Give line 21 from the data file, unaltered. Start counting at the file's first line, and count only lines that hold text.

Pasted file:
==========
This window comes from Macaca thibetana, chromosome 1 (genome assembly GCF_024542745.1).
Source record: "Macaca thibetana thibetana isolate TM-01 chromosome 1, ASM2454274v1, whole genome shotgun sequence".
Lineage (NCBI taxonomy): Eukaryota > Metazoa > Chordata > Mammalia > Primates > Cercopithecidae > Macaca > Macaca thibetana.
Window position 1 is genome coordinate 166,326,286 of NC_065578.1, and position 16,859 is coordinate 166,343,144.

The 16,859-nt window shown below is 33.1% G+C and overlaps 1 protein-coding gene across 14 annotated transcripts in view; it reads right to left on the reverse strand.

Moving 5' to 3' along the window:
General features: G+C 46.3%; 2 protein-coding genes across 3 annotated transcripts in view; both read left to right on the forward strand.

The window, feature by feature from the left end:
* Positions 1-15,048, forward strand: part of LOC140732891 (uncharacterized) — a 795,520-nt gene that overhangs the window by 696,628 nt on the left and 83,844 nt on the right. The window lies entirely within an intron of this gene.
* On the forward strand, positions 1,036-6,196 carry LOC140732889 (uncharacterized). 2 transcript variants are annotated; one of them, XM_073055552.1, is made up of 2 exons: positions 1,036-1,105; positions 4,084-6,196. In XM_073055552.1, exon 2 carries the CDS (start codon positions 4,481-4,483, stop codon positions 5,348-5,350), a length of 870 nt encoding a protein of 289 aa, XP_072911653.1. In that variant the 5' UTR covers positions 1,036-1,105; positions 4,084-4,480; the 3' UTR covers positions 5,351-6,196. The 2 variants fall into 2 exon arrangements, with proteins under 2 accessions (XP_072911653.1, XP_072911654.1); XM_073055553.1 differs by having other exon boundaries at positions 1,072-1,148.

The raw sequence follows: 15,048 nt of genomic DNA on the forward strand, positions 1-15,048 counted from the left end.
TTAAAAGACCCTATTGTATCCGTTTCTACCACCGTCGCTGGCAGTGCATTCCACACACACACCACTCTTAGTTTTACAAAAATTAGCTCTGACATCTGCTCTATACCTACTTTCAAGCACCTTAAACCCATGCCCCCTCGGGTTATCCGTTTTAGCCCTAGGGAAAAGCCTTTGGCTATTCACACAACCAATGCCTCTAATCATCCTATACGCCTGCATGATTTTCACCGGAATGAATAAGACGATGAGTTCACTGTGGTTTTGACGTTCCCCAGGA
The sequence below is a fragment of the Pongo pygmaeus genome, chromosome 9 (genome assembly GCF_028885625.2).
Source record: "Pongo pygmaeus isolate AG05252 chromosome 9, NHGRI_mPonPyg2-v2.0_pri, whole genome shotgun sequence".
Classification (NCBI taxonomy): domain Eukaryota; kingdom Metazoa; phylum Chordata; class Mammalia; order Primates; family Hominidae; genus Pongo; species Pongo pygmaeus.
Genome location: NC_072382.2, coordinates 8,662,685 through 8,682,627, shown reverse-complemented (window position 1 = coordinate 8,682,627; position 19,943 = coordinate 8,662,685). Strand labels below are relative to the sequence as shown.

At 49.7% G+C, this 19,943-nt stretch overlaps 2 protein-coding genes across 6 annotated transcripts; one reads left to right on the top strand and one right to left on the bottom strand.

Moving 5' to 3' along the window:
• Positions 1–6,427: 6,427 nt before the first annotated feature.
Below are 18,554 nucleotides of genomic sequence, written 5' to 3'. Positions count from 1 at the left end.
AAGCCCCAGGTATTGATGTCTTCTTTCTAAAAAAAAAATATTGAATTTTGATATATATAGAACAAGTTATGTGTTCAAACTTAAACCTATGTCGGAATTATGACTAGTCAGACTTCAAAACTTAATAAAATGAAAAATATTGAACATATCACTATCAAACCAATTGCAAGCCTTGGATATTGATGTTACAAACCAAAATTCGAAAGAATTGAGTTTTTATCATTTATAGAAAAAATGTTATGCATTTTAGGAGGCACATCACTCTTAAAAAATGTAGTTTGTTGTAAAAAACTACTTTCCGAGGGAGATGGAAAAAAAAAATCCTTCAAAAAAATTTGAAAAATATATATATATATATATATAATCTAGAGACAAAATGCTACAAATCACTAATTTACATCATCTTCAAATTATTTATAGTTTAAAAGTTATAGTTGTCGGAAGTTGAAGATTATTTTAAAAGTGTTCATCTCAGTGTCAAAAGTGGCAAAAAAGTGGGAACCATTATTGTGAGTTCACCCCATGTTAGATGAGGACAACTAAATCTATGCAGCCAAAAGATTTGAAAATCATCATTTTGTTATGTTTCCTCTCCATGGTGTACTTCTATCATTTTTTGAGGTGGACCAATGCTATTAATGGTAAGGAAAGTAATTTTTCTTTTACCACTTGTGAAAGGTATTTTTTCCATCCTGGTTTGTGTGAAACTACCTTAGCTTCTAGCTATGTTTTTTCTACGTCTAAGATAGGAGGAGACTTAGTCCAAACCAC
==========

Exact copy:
AAGCCCCAGGTATTGATGTCTTCTTTCTAAAAAAAAAATATTGAATTTTGATATATATAGAACAAGTTATGTGTTCAAACTTAAACCTATGTCGGAATTATGACTAGTCAGACTTCAAAACTTAATAAAATGAAAAATATTGAACATATCACTATCAAACCAATTGCAAGCCTTGGATATTGATGTTACAAACCAAAATTCGAAAGAATTGAGTTTTTATCATTTATAGAAAAAATGTTATGCATTTTAGGAGGCACATCACTCTTAAAAAATGTAGTTTGTTGTAAAAAACTACTTTCCGAGGGAGATGGAAAAAAAAAATCCTTCAAAAAAATTTGAAAAATATATATATATATATATATAATCTAGAGACAAAATGCTACAAATCACTAATTTACATCATCTTCAAATTATTTATAGTTTAAAAGTTATAGTTGTCGGAAGTTGAAGATTATTTTAAAAGTGTTCATCTCAGTGTCAAAAGTGGCAAAAAAGTGGGAACCATTATTGTGAGTTCACCCCATGTTAGATGAGGACAACTAAATCTATGCAGCCAAAAGATTTGAAAATCATCATTTTGTTATGTTTCCTCTCCATGGTGTACTTCTATCATTTTTTGAGGTGGACCAATGCTATTAATGGTAAGGAAAGTAATTTTTCTTTTACCACTTGTGAAAGGTATTTTTTCCATCCTGGTTTGTGTGAAACTACCTTAGCTTCTAGCTATGTTTTTTCTACGTCTAAGATAGGAGGAGACTTAGTCCAAACCAC